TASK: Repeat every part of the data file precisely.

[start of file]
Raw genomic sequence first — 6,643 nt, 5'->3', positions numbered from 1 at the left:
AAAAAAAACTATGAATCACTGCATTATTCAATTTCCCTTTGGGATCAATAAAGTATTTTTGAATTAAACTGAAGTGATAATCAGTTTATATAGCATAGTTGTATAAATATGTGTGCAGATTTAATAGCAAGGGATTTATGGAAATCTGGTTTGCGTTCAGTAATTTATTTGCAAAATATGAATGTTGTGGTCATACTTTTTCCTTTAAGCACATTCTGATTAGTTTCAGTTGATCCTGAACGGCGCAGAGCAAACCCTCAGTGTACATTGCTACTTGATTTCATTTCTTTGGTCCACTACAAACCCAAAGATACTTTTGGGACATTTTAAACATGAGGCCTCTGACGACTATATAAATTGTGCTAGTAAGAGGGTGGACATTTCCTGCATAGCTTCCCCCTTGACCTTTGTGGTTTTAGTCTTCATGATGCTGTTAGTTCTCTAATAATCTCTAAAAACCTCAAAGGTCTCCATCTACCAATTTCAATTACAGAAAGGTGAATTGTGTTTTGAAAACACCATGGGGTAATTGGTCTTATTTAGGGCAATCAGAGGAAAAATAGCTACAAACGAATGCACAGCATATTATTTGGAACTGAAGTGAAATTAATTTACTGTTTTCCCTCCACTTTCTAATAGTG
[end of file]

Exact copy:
Raw genomic sequence first — 6,643 nt, 5'->3', positions numbered from 1 at the left:
AAAAAAAACTATGAATCACTGCATTATTCAATTTCCCTTTGGGATCAATAAAGTATTTTTGAATTAAACTGAAGTGATAATCAGTTTATATAGCATAGTTGTATAAATATGTGTGCAGATTTAATAGCAAGGGATTTATGGAAATCTGGTTTGCGTTCAGTAATTTATTTGCAAAATATGAATGTTGTGGTCATACTTTTTCCTTTAAGCACATTCTGATTAGTTTCAGTTGATCCTGAACGGCGCAGAGCAAACCCTCAGTGTACATTGCTACTTGATTTCATTTCTTTGGTCCACTACAAACCCAAAGATACTTTTGGGACATTTTAAACATGAGGCCTCTGACGACTATATAAATTGTGCTAGTAAGAGGGTGGACATTTCCTGCATAGCTTCCCCCTTGACCTTTGTGGTTTTAGTCTTCATGATGCTGTTAGTTCTCTAATAATCTCTAAAAACCTCAAAGGTCTCCATCTACCAATTTCAATTACAGAAAGGTGAATTGTGTTTTGAAAACACCATGGGGTAATTGGTCTTATTTAGGGCAATCAGAGGAAAAATAGCTACAAACGAATGCACAGCATATTATTTGGAACTGAAGTGAAATTAATTTACTGTTTTCCCTCCACTTTCTAATAGTG